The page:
I have been attending industry trade events and conferences regularly for over a decade. I’ve attended as a vendor, keynote speaker, panelist, association member, registered attendee and guest. I’ve also supported the planning and event details around both client user conferences and annual sales training events.
I love conferences. I value the networking and touch point it provides for my professional relationships. I welcome the opportunity to expand my network and share ideas and work product with people who might have aligned interest. I always look forward to the professional development opportunity it provides and attend as many live sessions as my schedule will allow.
However, part of the event experience I never enjoyed as a vendor was “booth duty.” I’ve logged hours upon hours in the vendor exhibit hall scanning the conference pass, perfecting my elevator speech and trading a trinket for the business card of a non qualified leads. While the exhibit and industry association sponsorship are important, the lead generation rarely happened during the mad rush. Nope. It happened outside.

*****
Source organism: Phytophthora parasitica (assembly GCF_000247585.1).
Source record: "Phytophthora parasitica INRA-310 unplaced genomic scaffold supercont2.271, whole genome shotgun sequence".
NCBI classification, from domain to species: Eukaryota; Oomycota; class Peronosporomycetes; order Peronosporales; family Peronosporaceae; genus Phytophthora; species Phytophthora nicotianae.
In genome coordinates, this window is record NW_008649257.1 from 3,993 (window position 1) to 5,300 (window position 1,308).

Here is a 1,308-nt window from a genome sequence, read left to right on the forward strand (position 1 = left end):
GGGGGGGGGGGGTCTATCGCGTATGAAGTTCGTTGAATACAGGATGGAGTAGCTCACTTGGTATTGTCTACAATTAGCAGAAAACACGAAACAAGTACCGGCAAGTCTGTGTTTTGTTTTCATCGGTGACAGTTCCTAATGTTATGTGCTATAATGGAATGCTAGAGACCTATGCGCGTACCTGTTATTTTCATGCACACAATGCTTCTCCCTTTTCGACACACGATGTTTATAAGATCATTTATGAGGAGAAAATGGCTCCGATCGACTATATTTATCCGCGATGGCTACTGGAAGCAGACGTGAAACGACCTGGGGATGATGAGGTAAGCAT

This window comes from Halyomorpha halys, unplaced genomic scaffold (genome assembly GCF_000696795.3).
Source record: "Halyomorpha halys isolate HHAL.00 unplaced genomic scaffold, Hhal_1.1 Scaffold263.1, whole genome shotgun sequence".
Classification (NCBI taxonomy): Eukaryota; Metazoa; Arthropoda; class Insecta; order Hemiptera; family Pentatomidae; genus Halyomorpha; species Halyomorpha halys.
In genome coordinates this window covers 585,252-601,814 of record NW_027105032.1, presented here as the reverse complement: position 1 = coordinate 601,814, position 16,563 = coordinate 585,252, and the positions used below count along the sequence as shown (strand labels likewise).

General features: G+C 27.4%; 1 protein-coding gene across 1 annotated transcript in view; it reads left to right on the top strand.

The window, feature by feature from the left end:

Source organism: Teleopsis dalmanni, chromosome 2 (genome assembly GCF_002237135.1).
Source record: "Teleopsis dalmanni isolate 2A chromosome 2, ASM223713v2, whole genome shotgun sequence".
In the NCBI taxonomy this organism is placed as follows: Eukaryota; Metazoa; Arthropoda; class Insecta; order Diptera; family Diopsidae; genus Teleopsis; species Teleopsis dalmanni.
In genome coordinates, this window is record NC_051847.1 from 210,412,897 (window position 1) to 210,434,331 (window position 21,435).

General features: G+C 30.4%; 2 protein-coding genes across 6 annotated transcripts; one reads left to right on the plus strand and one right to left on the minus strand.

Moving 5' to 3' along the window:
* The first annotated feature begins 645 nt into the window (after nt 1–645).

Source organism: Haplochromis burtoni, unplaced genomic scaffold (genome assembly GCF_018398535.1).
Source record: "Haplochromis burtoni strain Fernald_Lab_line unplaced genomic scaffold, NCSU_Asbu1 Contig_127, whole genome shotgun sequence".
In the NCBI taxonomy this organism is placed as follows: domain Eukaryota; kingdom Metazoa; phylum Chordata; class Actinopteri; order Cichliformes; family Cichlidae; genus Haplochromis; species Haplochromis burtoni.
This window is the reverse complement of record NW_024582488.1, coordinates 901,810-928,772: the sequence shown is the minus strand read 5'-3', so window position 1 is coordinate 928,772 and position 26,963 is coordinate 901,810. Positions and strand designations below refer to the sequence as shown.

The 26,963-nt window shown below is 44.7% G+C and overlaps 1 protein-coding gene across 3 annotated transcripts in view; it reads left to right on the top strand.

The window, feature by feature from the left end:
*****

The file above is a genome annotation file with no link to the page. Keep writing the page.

The deals happen over dinner, drinks and pre-arranged calls with pre-qualified leads. If you are a sales organization that wants to accelerate event marketing ROI make sure you send in the closers who have an entire agenda planned outside the exhibit. They are often a different breed and may detest time spent stuffing plastic bags with corporate keepsake.
If you are a vendor with relevant solutions, strategy and case study worthy content you may be ready for the main stage (or at least qualify to lead a good breakout session). By contributing content and value to the community you’ll differentiate yourself from the competition and elevate awareness around the organization. And you’ll soon begin to realize a lot more return from incorporating a keynote strategy into your event marketing efforts. It’ll beat handing out glow in the dark key chains every time!
Laurie Ruettimann does rather entertaining videos on conference swag that reminded me of the time I was shipped boxes of toe nail clippers from corporate (complete with our logo) to hand out at a trade event. True story. Think it may have been about that time I decided that keynoting had to be better than key chains (or toe nail clippers). I was right.